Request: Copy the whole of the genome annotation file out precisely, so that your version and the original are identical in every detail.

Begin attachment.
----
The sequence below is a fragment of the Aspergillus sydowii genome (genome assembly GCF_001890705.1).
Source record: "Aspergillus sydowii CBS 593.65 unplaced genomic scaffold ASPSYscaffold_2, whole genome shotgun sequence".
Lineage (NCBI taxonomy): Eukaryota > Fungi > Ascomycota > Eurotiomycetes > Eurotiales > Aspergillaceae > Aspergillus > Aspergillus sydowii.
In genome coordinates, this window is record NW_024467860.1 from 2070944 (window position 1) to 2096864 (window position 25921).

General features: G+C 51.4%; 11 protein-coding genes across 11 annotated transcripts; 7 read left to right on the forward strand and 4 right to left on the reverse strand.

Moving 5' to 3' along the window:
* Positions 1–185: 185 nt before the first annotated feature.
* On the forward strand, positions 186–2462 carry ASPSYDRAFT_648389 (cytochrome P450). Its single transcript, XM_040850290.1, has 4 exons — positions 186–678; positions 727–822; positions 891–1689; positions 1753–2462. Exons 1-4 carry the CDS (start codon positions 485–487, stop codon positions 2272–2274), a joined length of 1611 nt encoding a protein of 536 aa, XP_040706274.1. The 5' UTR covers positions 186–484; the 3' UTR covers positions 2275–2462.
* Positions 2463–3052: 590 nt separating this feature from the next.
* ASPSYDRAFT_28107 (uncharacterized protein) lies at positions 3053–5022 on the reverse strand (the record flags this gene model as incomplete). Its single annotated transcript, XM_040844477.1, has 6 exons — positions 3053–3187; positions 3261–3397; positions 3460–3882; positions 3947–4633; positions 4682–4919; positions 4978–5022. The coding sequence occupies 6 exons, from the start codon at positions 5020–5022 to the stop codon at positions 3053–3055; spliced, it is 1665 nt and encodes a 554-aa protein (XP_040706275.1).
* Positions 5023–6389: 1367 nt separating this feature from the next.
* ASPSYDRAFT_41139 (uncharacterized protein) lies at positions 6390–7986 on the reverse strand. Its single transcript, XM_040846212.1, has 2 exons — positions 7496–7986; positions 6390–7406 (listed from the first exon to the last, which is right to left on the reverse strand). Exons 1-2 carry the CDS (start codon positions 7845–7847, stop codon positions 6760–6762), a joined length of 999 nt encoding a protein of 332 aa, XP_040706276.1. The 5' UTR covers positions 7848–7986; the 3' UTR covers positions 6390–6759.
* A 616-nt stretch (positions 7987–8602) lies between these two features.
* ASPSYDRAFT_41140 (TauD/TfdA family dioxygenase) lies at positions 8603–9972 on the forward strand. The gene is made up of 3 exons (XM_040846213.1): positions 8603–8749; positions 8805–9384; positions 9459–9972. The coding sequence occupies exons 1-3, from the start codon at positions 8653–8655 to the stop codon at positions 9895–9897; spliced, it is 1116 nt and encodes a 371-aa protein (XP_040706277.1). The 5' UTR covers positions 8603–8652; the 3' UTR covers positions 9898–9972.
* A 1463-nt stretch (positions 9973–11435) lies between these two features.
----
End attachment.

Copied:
The sequence below is a fragment of the Aspergillus sydowii genome (genome assembly GCF_001890705.1).
Source record: "Aspergillus sydowii CBS 593.65 unplaced genomic scaffold ASPSYscaffold_2, whole genome shotgun sequence".
Lineage (NCBI taxonomy): Eukaryota > Fungi > Ascomycota > Eurotiomycetes > Eurotiales > Aspergillaceae > Aspergillus > Aspergillus sydowii.
In genome coordinates, this window is record NW_024467860.1 from 2070944 (window position 1) to 2096864 (window position 25921).

General features: G+C 51.4%; 11 protein-coding genes across 11 annotated transcripts; 7 read left to right on the forward strand and 4 right to left on the reverse strand.

Moving 5' to 3' along the window:
* Positions 1–185: 185 nt before the first annotated feature.
* On the forward strand, positions 186–2462 carry ASPSYDRAFT_648389 (cytochrome P450). Its single transcript, XM_040850290.1, has 4 exons — positions 186–678; positions 727–822; positions 891–1689; positions 1753–2462. Exons 1-4 carry the CDS (start codon positions 485–487, stop codon positions 2272–2274), a joined length of 1611 nt encoding a protein of 536 aa, XP_040706274.1. The 5' UTR covers positions 186–484; the 3' UTR covers positions 2275–2462.
* Positions 2463–3052: 590 nt separating this feature from the next.
* ASPSYDRAFT_28107 (uncharacterized protein) lies at positions 3053–5022 on the reverse strand (the record flags this gene model as incomplete). Its single annotated transcript, XM_040844477.1, has 6 exons — positions 3053–3187; positions 3261–3397; positions 3460–3882; positions 3947–4633; positions 4682–4919; positions 4978–5022. The coding sequence occupies 6 exons, from the start codon at positions 5020–5022 to the stop codon at positions 3053–3055; spliced, it is 1665 nt and encodes a 554-aa protein (XP_040706275.1).
* Positions 5023–6389: 1367 nt separating this feature from the next.
* ASPSYDRAFT_41139 (uncharacterized protein) lies at positions 6390–7986 on the reverse strand. Its single transcript, XM_040846212.1, has 2 exons — positions 7496–7986; positions 6390–7406 (listed from the first exon to the last, which is right to left on the reverse strand). Exons 1-2 carry the CDS (start codon positions 7845–7847, stop codon positions 6760–6762), a joined length of 999 nt encoding a protein of 332 aa, XP_040706276.1. The 5' UTR covers positions 7848–7986; the 3' UTR covers positions 6390–6759.
* A 616-nt stretch (positions 7987–8602) lies between these two features.
* ASPSYDRAFT_41140 (TauD/TfdA family dioxygenase) lies at positions 8603–9972 on the forward strand. The gene is made up of 3 exons (XM_040846213.1): positions 8603–8749; positions 8805–9384; positions 9459–9972. The coding sequence occupies exons 1-3, from the start codon at positions 8653–8655 to the stop codon at positions 9895–9897; spliced, it is 1116 nt and encodes a 371-aa protein (XP_040706277.1). The 5' UTR covers positions 8603–8652; the 3' UTR covers positions 9898–9972.
* A 1463-nt stretch (positions 9973–11435) lies between these two features.